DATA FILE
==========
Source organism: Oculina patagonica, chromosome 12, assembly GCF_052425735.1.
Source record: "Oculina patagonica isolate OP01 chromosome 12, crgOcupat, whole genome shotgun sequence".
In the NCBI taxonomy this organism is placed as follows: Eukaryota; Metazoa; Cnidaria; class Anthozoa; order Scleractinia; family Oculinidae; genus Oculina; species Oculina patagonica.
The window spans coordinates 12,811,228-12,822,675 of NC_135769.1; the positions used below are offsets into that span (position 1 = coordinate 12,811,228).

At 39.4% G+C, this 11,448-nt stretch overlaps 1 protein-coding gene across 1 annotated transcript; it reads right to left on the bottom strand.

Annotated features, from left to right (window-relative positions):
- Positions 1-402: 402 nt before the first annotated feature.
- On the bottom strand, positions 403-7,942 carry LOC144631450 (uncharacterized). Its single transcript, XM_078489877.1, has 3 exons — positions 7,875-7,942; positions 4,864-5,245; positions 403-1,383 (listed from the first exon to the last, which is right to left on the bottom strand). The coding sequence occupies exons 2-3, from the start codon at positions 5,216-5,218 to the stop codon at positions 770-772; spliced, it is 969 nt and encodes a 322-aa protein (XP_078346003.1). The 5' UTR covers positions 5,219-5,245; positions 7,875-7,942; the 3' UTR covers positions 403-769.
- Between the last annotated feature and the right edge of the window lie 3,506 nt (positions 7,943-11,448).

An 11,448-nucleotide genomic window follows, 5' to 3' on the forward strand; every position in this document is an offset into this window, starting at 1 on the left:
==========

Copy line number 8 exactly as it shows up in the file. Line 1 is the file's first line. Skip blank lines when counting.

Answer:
- On the bottom strand, positions 403-7,942 carry LOC144631450 (uncharacterized). Its single transcript, XM_078489877.1, has 3 exons — positions 7,875-7,942; positions 4,864-5,245; positions 403-1,383 (listed from the first exon to the last, which is right to left on the bottom strand). The coding sequence occupies exons 2-3, from the start codon at positions 5,216-5,218 to the stop codon at positions 770-772; spliced, it is 969 nt and encodes a 322-aa protein (XP_078346003.1). The 5' UTR covers positions 5,219-5,245; positions 7,875-7,942; the 3' UTR covers positions 403-769.